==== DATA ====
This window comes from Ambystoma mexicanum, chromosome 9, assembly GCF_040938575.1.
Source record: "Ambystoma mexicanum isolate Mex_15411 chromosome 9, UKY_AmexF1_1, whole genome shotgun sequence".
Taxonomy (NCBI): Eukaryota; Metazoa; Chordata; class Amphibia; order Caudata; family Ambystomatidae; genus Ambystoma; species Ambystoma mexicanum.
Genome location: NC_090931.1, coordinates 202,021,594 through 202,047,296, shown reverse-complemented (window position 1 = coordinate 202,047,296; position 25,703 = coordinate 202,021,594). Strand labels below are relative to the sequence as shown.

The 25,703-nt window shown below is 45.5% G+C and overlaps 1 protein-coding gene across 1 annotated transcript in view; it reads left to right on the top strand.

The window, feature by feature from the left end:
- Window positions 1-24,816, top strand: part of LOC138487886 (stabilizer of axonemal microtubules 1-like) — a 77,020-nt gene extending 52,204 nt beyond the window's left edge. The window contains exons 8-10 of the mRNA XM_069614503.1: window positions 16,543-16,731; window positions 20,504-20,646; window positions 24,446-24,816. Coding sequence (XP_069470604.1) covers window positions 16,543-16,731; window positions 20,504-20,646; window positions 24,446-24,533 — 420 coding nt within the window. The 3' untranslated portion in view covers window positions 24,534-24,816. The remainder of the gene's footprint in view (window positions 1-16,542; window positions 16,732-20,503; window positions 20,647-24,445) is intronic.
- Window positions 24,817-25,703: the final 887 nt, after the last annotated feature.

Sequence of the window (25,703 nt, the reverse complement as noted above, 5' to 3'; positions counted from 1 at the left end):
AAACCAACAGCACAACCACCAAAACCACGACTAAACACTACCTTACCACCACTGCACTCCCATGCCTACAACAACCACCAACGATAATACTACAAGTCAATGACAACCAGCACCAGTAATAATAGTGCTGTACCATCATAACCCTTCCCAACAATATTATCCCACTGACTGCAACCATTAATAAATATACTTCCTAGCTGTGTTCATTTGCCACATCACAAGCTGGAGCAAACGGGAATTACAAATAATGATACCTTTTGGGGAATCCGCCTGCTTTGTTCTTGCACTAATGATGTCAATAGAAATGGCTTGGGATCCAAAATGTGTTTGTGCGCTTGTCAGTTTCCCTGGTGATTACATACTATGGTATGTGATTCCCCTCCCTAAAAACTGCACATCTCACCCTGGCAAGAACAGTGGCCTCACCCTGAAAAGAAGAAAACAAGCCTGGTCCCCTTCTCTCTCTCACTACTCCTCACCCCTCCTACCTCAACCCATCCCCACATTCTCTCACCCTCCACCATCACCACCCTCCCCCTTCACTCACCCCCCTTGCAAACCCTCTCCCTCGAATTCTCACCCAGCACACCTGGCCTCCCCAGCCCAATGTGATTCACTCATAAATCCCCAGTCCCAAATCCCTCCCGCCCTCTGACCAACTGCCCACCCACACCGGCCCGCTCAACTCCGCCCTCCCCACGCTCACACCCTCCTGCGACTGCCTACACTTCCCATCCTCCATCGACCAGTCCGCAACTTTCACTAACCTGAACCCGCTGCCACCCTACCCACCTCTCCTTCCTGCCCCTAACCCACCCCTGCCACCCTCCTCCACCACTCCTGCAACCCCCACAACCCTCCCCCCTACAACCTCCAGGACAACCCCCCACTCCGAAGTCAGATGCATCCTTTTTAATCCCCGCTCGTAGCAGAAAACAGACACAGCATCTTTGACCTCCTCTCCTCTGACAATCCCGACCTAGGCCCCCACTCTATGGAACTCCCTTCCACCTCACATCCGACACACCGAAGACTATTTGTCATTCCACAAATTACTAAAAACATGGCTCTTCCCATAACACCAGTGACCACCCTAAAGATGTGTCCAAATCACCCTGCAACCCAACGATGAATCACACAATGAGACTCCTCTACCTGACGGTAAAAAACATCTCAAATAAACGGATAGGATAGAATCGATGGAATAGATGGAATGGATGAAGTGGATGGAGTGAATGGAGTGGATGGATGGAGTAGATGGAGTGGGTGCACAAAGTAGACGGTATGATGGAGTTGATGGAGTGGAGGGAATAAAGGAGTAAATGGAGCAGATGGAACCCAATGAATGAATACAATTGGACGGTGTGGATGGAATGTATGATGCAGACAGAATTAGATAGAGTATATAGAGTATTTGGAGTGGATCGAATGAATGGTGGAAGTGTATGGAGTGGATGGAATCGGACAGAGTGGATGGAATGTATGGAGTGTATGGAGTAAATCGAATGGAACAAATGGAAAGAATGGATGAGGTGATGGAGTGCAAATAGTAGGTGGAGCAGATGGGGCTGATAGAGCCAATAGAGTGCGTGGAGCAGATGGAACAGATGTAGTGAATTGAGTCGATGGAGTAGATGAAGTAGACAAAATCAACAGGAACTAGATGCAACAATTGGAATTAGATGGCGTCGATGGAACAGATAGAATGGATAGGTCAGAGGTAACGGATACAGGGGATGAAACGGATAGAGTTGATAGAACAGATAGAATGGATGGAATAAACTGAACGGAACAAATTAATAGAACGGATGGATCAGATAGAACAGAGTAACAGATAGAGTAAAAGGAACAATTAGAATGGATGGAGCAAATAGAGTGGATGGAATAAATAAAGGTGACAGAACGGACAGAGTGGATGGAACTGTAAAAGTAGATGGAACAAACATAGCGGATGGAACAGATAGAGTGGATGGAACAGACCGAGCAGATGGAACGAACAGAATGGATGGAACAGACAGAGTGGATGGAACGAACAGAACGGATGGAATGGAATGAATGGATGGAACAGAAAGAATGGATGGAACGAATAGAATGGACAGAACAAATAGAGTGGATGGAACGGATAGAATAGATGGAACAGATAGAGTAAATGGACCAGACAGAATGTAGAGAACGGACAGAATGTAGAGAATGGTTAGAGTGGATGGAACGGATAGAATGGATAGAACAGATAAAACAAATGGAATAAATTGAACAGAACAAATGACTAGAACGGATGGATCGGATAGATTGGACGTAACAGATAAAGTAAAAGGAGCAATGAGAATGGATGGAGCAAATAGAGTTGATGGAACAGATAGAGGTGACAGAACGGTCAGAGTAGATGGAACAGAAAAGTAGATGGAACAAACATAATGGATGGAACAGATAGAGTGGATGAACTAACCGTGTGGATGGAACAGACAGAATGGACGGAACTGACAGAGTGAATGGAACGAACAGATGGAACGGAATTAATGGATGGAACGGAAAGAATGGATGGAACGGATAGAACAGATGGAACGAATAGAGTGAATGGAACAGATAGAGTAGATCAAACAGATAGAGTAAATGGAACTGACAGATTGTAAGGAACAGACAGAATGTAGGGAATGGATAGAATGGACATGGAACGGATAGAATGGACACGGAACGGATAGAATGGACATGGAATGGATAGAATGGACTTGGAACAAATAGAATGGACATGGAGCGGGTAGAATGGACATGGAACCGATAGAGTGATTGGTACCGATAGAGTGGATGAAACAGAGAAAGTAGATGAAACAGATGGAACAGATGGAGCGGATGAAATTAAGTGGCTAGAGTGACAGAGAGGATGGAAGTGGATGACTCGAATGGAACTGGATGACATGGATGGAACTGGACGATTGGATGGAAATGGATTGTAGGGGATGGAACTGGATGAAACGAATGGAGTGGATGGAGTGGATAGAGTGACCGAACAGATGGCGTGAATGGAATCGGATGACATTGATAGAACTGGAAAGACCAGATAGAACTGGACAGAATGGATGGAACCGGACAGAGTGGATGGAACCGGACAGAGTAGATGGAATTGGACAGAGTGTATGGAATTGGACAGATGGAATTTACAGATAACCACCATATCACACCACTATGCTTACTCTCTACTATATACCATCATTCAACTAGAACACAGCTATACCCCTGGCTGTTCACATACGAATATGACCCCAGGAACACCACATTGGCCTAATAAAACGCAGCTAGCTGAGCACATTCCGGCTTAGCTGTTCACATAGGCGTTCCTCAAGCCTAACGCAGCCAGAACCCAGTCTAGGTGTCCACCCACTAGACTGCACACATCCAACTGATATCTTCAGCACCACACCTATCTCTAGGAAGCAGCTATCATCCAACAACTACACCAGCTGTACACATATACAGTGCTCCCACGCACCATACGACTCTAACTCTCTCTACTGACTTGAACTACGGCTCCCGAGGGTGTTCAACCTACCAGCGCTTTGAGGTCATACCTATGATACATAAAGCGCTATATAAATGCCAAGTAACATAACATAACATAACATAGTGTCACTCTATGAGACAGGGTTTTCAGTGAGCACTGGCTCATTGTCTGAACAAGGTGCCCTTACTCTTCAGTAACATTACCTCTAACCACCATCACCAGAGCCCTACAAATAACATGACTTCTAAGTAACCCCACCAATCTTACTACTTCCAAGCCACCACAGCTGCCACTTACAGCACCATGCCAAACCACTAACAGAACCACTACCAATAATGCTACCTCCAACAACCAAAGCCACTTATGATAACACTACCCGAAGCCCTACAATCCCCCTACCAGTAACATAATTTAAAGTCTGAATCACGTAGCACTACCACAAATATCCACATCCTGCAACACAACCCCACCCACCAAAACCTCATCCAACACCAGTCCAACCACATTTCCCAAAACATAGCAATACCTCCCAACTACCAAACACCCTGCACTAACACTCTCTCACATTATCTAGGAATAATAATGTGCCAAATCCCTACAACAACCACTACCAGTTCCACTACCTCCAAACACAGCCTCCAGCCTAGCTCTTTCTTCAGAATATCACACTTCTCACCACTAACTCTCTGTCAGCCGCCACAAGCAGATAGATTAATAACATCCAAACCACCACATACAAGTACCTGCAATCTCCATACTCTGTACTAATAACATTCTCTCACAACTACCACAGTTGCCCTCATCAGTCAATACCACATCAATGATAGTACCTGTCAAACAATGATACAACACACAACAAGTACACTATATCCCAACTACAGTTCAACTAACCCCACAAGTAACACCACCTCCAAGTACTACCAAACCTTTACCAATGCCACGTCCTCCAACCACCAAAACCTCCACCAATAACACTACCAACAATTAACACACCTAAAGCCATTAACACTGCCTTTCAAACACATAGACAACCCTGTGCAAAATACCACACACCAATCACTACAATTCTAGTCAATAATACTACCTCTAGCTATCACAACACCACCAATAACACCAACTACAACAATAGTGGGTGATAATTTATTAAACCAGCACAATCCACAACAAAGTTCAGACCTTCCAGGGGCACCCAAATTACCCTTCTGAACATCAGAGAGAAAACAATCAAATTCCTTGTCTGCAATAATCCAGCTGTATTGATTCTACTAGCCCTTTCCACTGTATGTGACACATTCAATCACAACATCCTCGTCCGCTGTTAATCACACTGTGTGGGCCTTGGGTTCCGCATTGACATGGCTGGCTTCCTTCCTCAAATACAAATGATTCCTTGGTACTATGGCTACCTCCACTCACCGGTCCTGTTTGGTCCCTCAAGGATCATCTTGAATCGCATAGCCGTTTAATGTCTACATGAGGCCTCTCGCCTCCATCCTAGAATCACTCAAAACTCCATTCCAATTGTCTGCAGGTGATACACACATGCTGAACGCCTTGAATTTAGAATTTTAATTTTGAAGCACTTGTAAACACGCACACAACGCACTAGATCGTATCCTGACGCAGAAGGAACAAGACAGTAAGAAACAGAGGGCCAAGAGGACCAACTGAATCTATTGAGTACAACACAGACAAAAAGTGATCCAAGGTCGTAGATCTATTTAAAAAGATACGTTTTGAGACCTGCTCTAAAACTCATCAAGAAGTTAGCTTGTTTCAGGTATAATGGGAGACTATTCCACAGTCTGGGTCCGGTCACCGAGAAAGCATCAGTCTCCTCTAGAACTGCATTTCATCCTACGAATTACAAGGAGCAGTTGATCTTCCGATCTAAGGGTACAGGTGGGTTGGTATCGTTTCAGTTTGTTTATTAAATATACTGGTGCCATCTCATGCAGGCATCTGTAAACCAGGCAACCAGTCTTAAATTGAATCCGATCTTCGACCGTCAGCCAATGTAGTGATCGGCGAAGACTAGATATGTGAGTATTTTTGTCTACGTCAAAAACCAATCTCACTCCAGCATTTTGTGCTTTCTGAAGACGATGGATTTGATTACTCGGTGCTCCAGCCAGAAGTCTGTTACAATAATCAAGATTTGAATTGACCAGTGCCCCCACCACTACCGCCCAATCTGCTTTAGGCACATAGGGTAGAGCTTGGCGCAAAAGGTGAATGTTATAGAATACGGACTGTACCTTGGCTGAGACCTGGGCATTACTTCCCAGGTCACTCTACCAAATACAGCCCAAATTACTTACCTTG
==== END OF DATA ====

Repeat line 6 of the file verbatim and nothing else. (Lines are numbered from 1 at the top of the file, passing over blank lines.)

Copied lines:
The window, feature by feature from the left end: